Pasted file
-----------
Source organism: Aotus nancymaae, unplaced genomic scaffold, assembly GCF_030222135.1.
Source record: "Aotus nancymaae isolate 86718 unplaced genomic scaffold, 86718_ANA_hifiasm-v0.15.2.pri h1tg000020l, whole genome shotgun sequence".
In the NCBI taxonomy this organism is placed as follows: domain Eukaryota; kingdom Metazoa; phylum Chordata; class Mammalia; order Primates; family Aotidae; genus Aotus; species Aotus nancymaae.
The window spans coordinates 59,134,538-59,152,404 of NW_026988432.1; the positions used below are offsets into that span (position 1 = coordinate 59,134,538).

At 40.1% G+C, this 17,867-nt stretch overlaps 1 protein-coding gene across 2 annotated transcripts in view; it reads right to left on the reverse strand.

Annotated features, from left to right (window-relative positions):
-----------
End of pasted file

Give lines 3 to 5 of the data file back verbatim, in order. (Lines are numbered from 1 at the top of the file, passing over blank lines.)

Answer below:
In the NCBI taxonomy this organism is placed as follows: domain Eukaryota; kingdom Metazoa; phylum Chordata; class Mammalia; order Primates; family Aotidae; genus Aotus; species Aotus nancymaae.
The window spans coordinates 59,134,538-59,152,404 of NW_026988432.1; the positions used below are offsets into that span (position 1 = coordinate 59,134,538).

At 40.1% G+C, this 17,867-nt stretch overlaps 1 protein-coding gene across 2 annotated transcripts in view; it reads right to left on the reverse strand.